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Legal Assistance Enhancement Program

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Title
Legal Assistance Enhancement Program
Opportunity ID
311839
Center
AOA
Primary CFDA Number
93.048
Funding Opportunity Number
HHS-2019-ACL-AOA-LAEP-0344
Funding Instrument Type
Cooperative Agreement
Expected Number of Awards Synopsis
8
Length of Project Periods
36-month project period with three 12-month budget periods
Project Period Expected Duration in Months
36
Eligibility Category
Unrestricted (i.e., open to any type of entity above), subject to any clarification in text field entitled "Additional Information on Eligibility"
Additional Information on Eligibility
Domestic public or private non-profit entities including state and local governments, Indian tribal governments and organizations (American Indian/Alaskan Native/Native American), faith-based organizations, community-based organizations, hospitals and institutions of higher education.
Estimated Award Date
Funding Opportunity Description

BackgroundThe Older Americans Act (OAA) envisions the key role of legal assistance in securing independence for and the rights of older Americans. Legal assistance providers enable older Americans to assert their rights and remove barriers to economic and personal independence and self-determination. Interventions by providers can address the social determinants of health and wellbeing to preserve older Americans’ access to appropriate services and can support their rights to live free from or recover from the experience of abuse, neglect and financial exploitation.[1]
The OAA directs these services to older Americans with social or economic need (eligible clients), with a specific focus on those who are isolated by reason of geography, language, culture, or residential setting.[2] The OAA mandates that legal assistance for eligible clients be accessible, that is, easy to locate and use, and delivered by knowledgeable, well-trained legal assistance providers.[3] Additionally, a full-range of legal service, from advice through full legal representation provided by attorneys (and others, such as law students, under the supervision of lawyers) is to be available to such eligible clients on key legal matters, as iterated in the OAA.[4]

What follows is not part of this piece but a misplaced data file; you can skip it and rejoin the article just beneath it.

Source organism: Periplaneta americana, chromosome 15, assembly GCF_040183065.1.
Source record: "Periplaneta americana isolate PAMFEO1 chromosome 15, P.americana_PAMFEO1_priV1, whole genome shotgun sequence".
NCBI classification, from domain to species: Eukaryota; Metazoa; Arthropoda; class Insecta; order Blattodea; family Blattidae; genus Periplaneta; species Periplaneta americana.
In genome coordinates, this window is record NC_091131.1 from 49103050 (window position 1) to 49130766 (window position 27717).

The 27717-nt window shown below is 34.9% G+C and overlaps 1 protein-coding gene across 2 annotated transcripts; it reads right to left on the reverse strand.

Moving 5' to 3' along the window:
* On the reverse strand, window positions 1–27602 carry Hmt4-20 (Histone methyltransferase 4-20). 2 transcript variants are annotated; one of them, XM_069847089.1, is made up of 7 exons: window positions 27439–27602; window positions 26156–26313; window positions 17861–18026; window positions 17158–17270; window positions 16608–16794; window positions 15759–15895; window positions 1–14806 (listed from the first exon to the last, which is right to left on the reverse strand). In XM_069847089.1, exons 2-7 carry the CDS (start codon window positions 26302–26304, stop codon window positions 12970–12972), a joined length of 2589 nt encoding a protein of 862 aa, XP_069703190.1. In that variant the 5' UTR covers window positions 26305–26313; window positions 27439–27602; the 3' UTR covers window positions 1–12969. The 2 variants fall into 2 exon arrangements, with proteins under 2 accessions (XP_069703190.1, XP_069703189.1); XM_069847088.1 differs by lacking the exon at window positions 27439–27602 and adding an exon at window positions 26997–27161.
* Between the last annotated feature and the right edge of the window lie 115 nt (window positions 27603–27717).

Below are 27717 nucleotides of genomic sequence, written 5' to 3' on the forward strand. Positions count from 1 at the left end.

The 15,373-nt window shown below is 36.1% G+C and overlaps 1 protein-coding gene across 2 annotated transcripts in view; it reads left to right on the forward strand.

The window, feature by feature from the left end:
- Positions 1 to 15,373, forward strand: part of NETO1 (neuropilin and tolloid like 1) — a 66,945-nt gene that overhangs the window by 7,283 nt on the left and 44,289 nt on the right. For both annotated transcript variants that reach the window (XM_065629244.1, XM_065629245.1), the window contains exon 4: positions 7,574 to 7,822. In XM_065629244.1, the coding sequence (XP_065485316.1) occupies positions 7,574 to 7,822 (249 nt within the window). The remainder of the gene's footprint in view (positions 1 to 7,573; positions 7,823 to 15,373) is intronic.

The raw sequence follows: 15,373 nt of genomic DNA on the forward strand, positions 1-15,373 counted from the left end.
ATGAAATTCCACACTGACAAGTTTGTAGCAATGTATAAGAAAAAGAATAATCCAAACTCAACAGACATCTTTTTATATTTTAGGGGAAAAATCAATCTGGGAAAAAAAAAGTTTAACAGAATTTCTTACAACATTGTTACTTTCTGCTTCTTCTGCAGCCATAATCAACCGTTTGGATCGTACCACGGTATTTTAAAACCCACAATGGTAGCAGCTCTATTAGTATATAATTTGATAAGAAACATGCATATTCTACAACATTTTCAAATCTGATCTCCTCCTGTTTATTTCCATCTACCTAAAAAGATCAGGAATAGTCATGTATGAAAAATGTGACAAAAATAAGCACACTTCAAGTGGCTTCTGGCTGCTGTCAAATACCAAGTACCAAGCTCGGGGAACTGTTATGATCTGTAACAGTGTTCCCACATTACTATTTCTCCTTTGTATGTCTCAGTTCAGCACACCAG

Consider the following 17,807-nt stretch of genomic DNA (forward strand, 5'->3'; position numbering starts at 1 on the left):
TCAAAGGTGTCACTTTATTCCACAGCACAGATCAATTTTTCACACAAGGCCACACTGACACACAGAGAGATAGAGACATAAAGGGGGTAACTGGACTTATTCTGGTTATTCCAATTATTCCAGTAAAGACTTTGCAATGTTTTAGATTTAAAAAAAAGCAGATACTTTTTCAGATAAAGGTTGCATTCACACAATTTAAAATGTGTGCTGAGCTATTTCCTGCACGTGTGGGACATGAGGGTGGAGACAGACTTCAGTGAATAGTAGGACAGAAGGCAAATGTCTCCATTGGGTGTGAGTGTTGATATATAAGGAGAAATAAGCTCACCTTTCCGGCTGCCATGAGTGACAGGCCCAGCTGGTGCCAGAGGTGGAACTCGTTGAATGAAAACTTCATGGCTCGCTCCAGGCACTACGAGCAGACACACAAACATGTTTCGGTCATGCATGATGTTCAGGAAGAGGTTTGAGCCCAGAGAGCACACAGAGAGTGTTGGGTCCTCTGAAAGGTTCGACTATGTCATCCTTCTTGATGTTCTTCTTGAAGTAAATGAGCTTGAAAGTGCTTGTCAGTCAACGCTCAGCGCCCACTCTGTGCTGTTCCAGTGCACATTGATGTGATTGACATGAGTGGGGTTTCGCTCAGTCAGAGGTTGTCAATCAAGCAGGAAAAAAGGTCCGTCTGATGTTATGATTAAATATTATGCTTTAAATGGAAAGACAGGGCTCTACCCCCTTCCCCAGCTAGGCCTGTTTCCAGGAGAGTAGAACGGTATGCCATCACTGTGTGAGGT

For this population, experiencing civil legal problems can have an especially dire impact. Accordingly, the OAA prioritizes specified critical issues with legal solutions for legal assistance delivery. These priority case types are income, health care, long-term care, nutrition, housing, defense of guardianship, abuse, neglect, and age discrimination.[5] In redressing these issues, legal assistance providers prevent homelessness among older Americans by contesting unwarranted evictions and foreclosure in communities and by representing long-term care residents in unlawful involuntary removal from long-term residential facilities. They enable elders to enforce their rights of access to and coverage of needed health care through Medicare and Medicaid, and to quality care in nursing facilities. They empower the decisional rights of older Americans through tools such as powers of attorney and health care proxies and by contesting and revoking inappropriate guardianship orders.
In addition, legal assistance providers are able to deploy a wide range of civil legal remedies in the fight against elder abuse, neglect, and financial exploitation, from protective orders through restoration of title of property stolen by abusers, to establishing entitlement to public benefits denied due to alleged transfer of assets that masks theft by abusers. These legal assistance interventions prevent abuse and, for those who have experienced abuse, these interventions can restore an elder’s sense of agency over her life, supporting the process of transforming victims into survivors, making them whole again.